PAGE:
I’ve been writing about the looming eviction crisis since early in the summer. This entirely predictable disaster has been obvious to anyone who has been paying attention ever since the pandemic broke out. A well-intentioned “eviction moratorium” effort by the government to prevent renters from finding themselves out on the streets after government shutdowns eliminated their jobs did little or nothing to prevent the damages sustained by landlords. It also never answered the question of what would be done about all the back rent that was going to come due when the moratoriums expired. These challenges are already taking their toll in New York City and, in one case, we’re seeing a twist on the usual depressing tales. One landlord and owner of a modest apartment building in the Inwood neighborhood of the Big Apple is now facing eviction himself. The reason is that some of his tenants are simply refusing to pay their rent even if they kept their jobs or other sources of income through the pandemic. (NY Post)
David Howson, now 88, has long used rental income from his 10-unit building at 9 West 129th St. to help pay for the co-op apartment in Inwood where he’s lived for decades. Now, out more than $40,000 and suffering from Alzheimer’s disease, he’s had trouble paying his own maintenance charges and is himself facing the boot, his family claims.
The alleged deadbeats in Howson’s building will get another break, courtesy of Albany’s largesse. The legislature is expected to pass a new eviction moratorium that will keep wayward tenants in their apartments until at least May 2021.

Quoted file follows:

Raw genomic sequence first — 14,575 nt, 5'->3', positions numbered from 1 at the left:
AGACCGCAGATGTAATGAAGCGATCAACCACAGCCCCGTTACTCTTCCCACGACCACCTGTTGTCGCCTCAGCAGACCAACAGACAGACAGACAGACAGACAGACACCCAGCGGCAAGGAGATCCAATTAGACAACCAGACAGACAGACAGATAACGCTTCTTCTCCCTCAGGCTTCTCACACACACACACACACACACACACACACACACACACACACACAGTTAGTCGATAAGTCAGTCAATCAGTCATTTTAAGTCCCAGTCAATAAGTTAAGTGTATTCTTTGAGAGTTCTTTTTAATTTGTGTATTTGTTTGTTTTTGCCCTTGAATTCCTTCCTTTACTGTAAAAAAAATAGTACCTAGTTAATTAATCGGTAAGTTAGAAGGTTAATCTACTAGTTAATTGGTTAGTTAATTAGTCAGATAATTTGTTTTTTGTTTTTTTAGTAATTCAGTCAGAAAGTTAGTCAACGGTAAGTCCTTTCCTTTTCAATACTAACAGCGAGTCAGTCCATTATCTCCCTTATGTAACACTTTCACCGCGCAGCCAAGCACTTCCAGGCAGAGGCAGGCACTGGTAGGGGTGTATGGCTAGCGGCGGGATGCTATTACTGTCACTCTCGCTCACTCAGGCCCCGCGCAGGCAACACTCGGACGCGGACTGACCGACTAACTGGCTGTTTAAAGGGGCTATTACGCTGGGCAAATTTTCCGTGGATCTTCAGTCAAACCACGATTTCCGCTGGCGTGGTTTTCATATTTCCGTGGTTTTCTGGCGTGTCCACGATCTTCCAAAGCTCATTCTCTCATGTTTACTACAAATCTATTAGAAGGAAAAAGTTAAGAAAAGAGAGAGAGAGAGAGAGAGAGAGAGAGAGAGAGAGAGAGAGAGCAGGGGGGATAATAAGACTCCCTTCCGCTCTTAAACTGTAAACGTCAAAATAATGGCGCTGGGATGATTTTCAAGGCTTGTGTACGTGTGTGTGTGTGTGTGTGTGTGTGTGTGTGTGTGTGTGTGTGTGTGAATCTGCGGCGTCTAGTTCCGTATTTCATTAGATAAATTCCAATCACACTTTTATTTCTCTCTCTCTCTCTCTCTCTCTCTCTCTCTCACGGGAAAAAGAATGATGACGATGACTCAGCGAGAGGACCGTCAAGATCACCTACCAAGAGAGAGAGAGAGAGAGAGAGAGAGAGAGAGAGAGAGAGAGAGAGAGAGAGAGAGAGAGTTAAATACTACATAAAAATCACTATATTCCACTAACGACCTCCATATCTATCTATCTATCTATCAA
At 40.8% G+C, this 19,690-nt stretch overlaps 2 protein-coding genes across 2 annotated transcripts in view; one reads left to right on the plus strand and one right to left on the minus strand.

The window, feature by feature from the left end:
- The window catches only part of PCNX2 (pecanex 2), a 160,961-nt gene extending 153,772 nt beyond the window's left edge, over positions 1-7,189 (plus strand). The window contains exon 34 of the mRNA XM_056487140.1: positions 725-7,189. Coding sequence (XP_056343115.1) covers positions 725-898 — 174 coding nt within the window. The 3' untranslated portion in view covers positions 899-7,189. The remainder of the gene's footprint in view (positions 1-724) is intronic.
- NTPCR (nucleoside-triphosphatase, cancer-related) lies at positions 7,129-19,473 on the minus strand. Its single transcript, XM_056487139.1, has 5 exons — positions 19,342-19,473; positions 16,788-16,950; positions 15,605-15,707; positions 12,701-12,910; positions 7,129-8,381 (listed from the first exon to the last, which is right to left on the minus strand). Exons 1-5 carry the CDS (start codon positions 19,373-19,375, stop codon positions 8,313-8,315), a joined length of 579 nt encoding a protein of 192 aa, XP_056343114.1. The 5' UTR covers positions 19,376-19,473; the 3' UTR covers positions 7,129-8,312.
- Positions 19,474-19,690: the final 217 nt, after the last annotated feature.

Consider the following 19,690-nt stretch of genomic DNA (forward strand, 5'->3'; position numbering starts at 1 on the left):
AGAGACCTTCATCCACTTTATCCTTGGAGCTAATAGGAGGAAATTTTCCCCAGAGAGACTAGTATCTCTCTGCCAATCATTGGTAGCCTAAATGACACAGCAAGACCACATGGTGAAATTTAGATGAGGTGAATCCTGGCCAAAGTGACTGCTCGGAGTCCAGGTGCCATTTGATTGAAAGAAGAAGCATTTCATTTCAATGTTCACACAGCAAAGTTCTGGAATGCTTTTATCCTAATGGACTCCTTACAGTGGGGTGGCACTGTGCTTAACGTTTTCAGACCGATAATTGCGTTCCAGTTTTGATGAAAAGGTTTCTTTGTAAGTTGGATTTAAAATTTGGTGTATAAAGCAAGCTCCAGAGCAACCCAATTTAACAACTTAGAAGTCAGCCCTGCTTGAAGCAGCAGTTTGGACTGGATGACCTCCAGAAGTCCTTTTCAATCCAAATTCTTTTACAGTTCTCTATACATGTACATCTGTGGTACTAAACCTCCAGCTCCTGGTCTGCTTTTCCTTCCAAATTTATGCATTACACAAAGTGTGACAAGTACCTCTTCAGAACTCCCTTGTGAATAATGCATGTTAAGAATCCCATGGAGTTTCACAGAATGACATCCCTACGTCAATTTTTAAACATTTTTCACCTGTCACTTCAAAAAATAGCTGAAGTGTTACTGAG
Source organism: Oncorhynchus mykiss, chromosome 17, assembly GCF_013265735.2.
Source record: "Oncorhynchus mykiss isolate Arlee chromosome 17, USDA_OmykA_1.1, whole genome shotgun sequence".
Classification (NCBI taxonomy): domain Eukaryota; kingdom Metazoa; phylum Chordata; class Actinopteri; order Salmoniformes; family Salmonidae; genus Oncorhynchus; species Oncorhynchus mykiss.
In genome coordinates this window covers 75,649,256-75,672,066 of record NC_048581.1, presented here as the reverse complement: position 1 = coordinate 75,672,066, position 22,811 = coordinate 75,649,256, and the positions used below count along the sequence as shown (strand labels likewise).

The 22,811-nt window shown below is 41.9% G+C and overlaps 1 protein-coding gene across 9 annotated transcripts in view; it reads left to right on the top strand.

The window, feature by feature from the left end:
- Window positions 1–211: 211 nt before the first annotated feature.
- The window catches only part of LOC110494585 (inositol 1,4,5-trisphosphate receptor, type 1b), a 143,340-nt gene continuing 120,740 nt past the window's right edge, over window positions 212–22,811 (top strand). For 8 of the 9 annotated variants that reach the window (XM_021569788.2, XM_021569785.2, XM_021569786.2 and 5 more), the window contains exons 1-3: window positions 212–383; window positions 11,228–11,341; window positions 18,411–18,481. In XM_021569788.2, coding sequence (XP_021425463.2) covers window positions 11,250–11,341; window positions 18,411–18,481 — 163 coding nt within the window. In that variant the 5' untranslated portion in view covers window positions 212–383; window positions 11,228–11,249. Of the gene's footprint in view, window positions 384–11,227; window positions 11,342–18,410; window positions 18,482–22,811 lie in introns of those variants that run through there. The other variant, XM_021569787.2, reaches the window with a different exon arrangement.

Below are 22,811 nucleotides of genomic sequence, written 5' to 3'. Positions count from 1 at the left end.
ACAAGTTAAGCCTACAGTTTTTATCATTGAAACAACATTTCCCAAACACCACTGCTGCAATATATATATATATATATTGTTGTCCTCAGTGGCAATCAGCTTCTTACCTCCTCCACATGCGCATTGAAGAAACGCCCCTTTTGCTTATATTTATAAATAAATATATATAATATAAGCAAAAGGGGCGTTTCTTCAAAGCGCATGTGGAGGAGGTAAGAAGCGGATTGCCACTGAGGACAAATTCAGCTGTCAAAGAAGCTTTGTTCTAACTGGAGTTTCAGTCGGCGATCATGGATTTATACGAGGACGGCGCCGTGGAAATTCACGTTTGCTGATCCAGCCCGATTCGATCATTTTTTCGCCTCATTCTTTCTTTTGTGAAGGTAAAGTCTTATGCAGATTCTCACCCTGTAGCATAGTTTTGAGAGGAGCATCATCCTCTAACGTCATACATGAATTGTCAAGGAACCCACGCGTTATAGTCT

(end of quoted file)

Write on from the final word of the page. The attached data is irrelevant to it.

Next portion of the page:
“We have nothing. We are completely destitute,” daughter Jessica Howson, who manages her father’s affairs, told The Post.
The majority of the debt owed to Howson is being attributed to one apartment in the ten-unit building he maintains. The tenant in that apartment isn’t someone who lost their job due to the pandemic and could no longer afford the $926 monthly rent. She’s a woman who inherited the rent-controlled apartment from her husband in 2016 and has never paid the rent since the day she took posession. That debt has now stacked up into the tens of thousands of dollars. Social Services has paid Howson a piddling $215 per month on her behalf, but he can’t afford to soak up that much of a loss indefinitely.
Making matters worse is the fact that groups advocating for tenants’ rights have taken up the woman’s cause on a pro bono basis and battered Howson in court when he attempted to sue for the missed payments and evict her. The agency representing the deadbeat renter has told Howson’s daughter (who represents his interests because he has Alzheimer’s) that the tenant “has a ‘right’ to remain in the apartment rent-free.”
We’ve previously discussed the challenges that smaller landlords are facing all over the country. When you think of landlords, you probably picture large, faceless corporations in the investment banking sector who can suck up these sorts of losses, at least for a while. But the reality is that nearly half of all rental units in the United States are owned by small business operators or individual owners, many of whom are retired and rely on their rental properties to keep them afloat. Mr. Howson definitely falls into that category.
The moratorium on evictions in New York was recently extended yet again, this time until May of 2021. What’s going to happen then? Renters’ rights advocates are still calling for yet another federal bailout, this time paying everyone’s back rent. Considering the number of people we’re talking about in the entire nation, the cost of such a package would be beyond staggering. The states don’t have enough money to cover that either. While it may sound cold-hearted to say it, what we’re really seeing here is yet another example of what happens when the government (at any level) steps in and puts its thumb on the scale in the private sector. Preventing a huge surge in homelessness during the pandemic was obviously a noble goal, but the damage that will result on the back end should have been anticipated and prevented. At least for now, it doesn’t sound like anyone has a viable solution for this crisis and it’s coming at us in a very short period of time.